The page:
The Fremont Fine Arts Foundry — once envisioned as a hub for a burgeoning Seattle arts colony — has been sold and will be transformed into a restaurant, wine bar and shop. Its creator, artist Pete Bevis, is leaving town.

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It’s one more step in the evolution of Seattle’s quirkiest neighborhood, Fremont.

Artist Pete Bevis, best known for bringing the aging ferry Kalakala back from Alaska, has sold the Fremont Fine Arts Foundry he started more than 30 years ago and is leaving town.

The foundry complex, where Fremont’s Lenin statue was assembled and countless other artworks sprang to life four blocks west of the Fremont Bridge, has been largely vacant the past few years.

It will be reborn, possibly as soon as next fall, as a restaurant, Washington-wine bar and shop, said Dhruv Agarwal, founder of the wine-accessory company True Fabrications, now based in Sodo.

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Agarwal said the development will pay homage to the site’s creative past, retain the foundry’s smelting pit and display some artwork created there.

“Our vision is to create this public space with a lot of art incorporated in it,” he said, as well as to be part of a “burgeoning new food culture in Fremont” that includes a chocolatier and other new restaurants. He expects the cost to purchase and develop the site at $2.76 million.

Not everyone in Fremont welcomes more night spots. Matt Gasparich, president of the Fremont Neighborhood Council, said some residents worry that additional noise at night and crowds on the street at bar-closing time are leading to a “Belltownification” of the area.

But Gasparich said every change in Fremont over the past few decades — the arrival of high-tech businesses, the creation of large condominium projects — has had its detractors. And through it all, he said, the community has continued to be one of the city’s most vibrant and desirable areas.

For Bevis, walking away from the foundry complex he envisioned as a cornerstone of a bustling art colony won’t be easy. “But as my grandmother would say,” he added, “it has served its purpose.”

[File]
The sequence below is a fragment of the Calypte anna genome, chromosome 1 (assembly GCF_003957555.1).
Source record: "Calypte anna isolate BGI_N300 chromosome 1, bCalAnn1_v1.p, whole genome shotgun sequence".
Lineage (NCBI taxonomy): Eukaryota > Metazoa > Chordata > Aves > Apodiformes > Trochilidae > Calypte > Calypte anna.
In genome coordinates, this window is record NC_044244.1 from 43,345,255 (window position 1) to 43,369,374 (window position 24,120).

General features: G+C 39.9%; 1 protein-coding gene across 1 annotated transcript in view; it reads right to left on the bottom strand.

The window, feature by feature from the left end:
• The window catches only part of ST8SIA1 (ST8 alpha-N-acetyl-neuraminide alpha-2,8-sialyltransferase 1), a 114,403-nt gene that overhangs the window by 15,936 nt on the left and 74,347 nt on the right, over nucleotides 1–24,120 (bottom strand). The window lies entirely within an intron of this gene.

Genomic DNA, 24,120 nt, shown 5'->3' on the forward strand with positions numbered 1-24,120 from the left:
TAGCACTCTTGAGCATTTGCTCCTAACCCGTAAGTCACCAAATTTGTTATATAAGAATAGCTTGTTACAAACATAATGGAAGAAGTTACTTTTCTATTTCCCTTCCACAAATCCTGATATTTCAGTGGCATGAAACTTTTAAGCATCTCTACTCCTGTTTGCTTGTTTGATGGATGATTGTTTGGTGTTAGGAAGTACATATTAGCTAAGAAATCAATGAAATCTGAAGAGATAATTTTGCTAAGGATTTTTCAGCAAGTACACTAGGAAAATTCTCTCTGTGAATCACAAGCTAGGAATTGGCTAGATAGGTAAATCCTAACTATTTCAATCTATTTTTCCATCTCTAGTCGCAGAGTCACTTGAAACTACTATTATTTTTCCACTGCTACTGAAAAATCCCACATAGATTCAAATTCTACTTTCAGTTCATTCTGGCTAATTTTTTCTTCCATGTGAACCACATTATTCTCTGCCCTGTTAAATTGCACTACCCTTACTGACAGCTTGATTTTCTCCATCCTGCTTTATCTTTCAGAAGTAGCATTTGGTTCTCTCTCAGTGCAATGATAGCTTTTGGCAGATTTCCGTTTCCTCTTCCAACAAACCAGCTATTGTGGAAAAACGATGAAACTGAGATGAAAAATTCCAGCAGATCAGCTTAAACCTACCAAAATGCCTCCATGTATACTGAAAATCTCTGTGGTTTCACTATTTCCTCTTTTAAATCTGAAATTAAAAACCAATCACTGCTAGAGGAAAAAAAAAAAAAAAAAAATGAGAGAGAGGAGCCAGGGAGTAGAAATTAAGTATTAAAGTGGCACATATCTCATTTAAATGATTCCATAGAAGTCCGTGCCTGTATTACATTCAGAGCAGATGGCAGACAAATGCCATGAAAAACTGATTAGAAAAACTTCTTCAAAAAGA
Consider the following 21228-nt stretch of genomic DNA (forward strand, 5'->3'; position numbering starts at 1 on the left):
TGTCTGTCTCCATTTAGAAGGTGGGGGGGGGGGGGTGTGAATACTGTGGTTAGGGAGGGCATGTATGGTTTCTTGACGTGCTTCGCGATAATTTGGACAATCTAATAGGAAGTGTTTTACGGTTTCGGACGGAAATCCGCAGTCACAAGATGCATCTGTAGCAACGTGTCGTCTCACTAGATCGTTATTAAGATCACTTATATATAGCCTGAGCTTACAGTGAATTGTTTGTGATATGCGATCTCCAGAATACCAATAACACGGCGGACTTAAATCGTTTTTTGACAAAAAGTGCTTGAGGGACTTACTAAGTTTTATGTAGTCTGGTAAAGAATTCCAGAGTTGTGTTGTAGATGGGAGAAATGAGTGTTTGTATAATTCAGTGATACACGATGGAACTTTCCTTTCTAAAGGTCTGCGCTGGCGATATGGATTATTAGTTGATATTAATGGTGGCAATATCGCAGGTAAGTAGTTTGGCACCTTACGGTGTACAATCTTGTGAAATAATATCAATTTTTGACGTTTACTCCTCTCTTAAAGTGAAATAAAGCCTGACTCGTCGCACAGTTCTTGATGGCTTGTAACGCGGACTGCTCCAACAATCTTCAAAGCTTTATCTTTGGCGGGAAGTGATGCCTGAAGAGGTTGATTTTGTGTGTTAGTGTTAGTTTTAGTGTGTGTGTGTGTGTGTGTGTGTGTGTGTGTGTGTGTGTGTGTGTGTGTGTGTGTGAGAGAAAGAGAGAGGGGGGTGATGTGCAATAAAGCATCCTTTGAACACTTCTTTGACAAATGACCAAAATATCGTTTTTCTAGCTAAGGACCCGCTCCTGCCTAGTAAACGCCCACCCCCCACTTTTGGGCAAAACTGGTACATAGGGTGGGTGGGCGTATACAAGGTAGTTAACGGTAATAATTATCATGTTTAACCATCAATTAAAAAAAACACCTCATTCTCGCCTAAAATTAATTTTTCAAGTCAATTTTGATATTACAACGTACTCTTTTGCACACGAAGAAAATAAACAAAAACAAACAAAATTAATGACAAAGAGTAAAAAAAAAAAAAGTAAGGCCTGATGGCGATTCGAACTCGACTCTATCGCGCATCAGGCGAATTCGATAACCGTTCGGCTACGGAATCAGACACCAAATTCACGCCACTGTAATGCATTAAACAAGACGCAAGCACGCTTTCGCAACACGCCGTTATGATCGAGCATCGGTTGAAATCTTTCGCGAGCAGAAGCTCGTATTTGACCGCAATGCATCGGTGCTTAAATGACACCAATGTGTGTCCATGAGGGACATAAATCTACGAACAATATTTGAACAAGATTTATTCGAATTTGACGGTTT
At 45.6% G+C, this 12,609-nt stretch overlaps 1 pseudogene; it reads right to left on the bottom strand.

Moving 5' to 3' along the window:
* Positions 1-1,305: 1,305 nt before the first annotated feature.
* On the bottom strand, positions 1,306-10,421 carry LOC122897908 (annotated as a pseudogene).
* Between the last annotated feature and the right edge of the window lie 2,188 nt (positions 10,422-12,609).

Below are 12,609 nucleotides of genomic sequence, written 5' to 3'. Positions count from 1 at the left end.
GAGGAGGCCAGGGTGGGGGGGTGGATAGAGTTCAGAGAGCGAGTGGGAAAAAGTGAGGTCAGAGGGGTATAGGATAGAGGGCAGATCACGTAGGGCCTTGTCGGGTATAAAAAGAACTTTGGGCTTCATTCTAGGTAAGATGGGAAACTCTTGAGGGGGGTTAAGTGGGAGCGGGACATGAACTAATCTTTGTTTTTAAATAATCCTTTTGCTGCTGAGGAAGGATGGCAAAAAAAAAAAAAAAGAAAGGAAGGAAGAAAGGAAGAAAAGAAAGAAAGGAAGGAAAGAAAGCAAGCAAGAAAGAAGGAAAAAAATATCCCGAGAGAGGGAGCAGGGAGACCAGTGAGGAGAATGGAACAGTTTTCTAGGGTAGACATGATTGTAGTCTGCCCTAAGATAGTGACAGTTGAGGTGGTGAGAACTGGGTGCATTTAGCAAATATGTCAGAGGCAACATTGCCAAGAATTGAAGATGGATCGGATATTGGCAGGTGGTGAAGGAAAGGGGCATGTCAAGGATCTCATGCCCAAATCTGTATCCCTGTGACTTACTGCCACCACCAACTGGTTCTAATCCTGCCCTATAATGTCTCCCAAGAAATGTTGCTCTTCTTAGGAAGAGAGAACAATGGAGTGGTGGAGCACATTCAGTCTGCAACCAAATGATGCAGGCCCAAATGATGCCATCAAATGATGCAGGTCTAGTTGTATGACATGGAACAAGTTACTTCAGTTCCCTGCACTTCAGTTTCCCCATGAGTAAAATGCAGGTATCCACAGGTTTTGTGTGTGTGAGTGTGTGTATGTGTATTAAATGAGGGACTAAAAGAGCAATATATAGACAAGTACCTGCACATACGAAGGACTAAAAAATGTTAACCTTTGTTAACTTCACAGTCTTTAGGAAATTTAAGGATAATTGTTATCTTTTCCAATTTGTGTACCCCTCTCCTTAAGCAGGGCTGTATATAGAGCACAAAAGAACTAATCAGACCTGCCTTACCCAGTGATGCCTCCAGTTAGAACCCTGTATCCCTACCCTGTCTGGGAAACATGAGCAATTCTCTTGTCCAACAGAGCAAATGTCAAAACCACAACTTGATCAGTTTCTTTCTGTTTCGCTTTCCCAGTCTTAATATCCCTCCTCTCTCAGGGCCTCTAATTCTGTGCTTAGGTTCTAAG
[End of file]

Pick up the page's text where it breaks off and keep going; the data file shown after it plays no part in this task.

The 17,000-square-foot concrete structure, with two main floors and a two-story penthouse on top, included work spaces for a variety of artistic media, as well as 11 apartments where artists could live and work

“My goal was to build a professional facility for professional artists to do a professional job,” he said. And in the early years, Bevis said, it worked. He said 30 to 40 percent of the artists who worked there went on to have studios of their own, which he says indicates the foundry was a successful incubator of talent.

The Lenin statue, which had been shipped from Slovakia in three pieces, was reassembled in the foundry in 1995. The Jimi Hendrix statue that now stands on Capitol Hill’s Broadway also was crafted at Fremont Fine Arts by sculptor Daryl Smith in 1997.

But Bevis said he believes that city restrictions on new work-and-living spaces for artists limited Fremont’s ability to develop an art zone on a grand scale.

Finances have been a perennial challenge for his complex. He worked in Alaska as a commercial fisherman to raise money for his art projects, but when he was away for extended periods of time, the foundry sometimes was not well kept up.

His infatuation with the art-deco ferry Kalakala, the streamlined vessel that had plied Washington waters from the 1930s to the 1960s, drained his savings.

Bevis found the Kalakala in Kodiak, Alaska, where it had been abandoned after being used as a seafood-processing plant. In 1998 he succeeded in a task many said would be impossible: refloating the vessel and getting it towed to Seattle.

But once in Seattle, the vessel’s luck ran out. Bevis’ attempt to restore it dissolved in acrimony with the project’s other backers, and the vessel eventually was sold. Now moored in Tacoma, the ferry has deteriorated further, and its future remains in doubt.

It may be fitting, then, that parked in the middle of the foundry is another project Bevis was unable to complete, a 28-foot-long “baby Kalakala” built on the chassis of a Winnebago.

Bevis said he had intended to have the replica available to drive around, stimulating donations for a Kalakala ferry restoration.

Now, though, the vehicle will go with the building, to the foundry’s new owners. Agarwal said he hopes it can be transformed into a food truck.

Bevis said his problems running the Fremont facility heightened a couple of years ago in a nasty dispute with tenants who moved in but refused to pay rent.

Bevis, who grew up in Peshastin, Chelan County, has been working on bronze re-creations of what he calls “roadkill and spill-kill,” animals that were hit by vehicles or that died in oil spills. They attest, he said, to a hidden, additional cost of society’s addiction to oil.

He expects to be out of his Fremont space in the next couple of months and to move to an acre he owns near Lake Chelan. “More room for bigger projects,” he said. “And fewer distractions.”

Jack Broom: 206-464-2222 or jbroom@seattletimes.com